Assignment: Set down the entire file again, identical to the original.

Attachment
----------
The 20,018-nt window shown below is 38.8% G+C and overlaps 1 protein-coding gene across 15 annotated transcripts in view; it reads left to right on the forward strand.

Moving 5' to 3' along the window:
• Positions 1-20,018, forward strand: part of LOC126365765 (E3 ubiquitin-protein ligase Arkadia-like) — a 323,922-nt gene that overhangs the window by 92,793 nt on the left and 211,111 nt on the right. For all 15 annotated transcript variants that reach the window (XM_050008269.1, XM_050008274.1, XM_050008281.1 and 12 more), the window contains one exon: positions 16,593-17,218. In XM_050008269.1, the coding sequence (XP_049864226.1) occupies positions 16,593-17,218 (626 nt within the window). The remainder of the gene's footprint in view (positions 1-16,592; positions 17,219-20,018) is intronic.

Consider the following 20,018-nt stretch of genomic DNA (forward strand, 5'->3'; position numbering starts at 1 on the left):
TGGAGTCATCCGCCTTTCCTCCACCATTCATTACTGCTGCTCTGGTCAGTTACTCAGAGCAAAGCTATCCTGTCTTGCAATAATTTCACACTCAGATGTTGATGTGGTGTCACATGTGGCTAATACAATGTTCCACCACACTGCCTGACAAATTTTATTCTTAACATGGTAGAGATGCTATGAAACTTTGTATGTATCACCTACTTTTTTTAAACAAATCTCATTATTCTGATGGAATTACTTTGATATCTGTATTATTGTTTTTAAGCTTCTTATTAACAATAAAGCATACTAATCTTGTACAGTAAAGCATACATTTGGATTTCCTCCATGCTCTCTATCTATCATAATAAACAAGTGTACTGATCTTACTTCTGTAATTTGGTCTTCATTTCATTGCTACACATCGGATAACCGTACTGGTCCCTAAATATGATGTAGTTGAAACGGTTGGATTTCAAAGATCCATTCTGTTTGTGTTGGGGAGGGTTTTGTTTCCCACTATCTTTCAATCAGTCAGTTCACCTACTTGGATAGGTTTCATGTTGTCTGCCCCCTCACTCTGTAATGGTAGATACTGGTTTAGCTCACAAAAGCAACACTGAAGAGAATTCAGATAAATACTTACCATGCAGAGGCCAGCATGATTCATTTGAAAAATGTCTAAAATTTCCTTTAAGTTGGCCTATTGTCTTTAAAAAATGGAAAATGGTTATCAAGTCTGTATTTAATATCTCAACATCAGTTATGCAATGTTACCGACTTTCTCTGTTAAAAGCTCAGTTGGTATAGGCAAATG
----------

The 20,018-nt window shown below is 38.8% G+C and overlaps 1 protein-coding gene across 15 annotated transcripts in view; it reads left to right on the forward strand.

Moving 5' to 3' along the window:
• Positions 1-20,018, forward strand: part of LOC126365765 (E3 ubiquitin-protein ligase Arkadia-like) — a 323,922-nt gene that overhangs the window by 92,793 nt on the left and 211,111 nt on the right. For all 15 annotated transcript variants that reach the window (XM_050008269.1, XM_050008274.1, XM_050008281.1 and 12 more), the window contains one exon: positions 16,593-17,218. In XM_050008269.1, the coding sequence (XP_049864226.1) occupies positions 16,593-17,218 (626 nt within the window). The remainder of the gene's footprint in view (positions 1-16,592; positions 17,219-20,018) is intronic.

Consider the following 20,018-nt stretch of genomic DNA (forward strand, 5'->3'; position numbering starts at 1 on the left):
TGGAGTCATCCGCCTTTCCTCCACCATTCATTACTGCTGCTCTGGTCAGTTACTCAGAGCAAAGCTATCCTGTCTTGCAATAATTTCACACTCAGATGTTGATGTGGTGTCACATGTGGCTAATACAATGTTCCACCACACTGCCTGACAAATTTTATTCTTAACATGGTAGAGATGCTATGAAACTTTGTATGTATCACCTACTTTTTTTAAACAAATCTCATTATTCTGATGGAATTACTTTGATATCTGTATTATTGTTTTTAAGCTTCTTATTAACAATAAAGCATACTAATCTTGTACAGTAAAGCATACATTTGGATTTCCTCCATGCTCTCTATCTATCATAATAAACAAGTGTACTGATCTTACTTCTGTAATTTGGTCTTCATTTCATTGCTACACATCGGATAACCGTACTGGTCCCTAAATATGATGTAGTTGAAACGGTTGGATTTCAAAGATCCATTCTGTTTGTGTTGGGGAGGGTTTTGTTTCCCACTATCTTTCAATCAGTCAGTTCACCTACTTGGATAGGTTTCATGTTGTCTGCCCCCTCACTCTGTAATGGTAGATACTGGTTTAGCTCACAAAAGCAACACTGAAGAGAATTCAGATAAATACTTACCATGCAGAGGCCAGCATGATTCATTTGAAAAATGTCTAAAATTTCCTTTAAGTTGGCCTATTGTCTTTAAAAAATGGAAAATGGTTATCAAGTCTGTATTTAATATCTCAACATCAGTTATGCAATGTTACCGACTTTCTCTGTTAAAAGCTCAGTTGGTATAGGCAAATG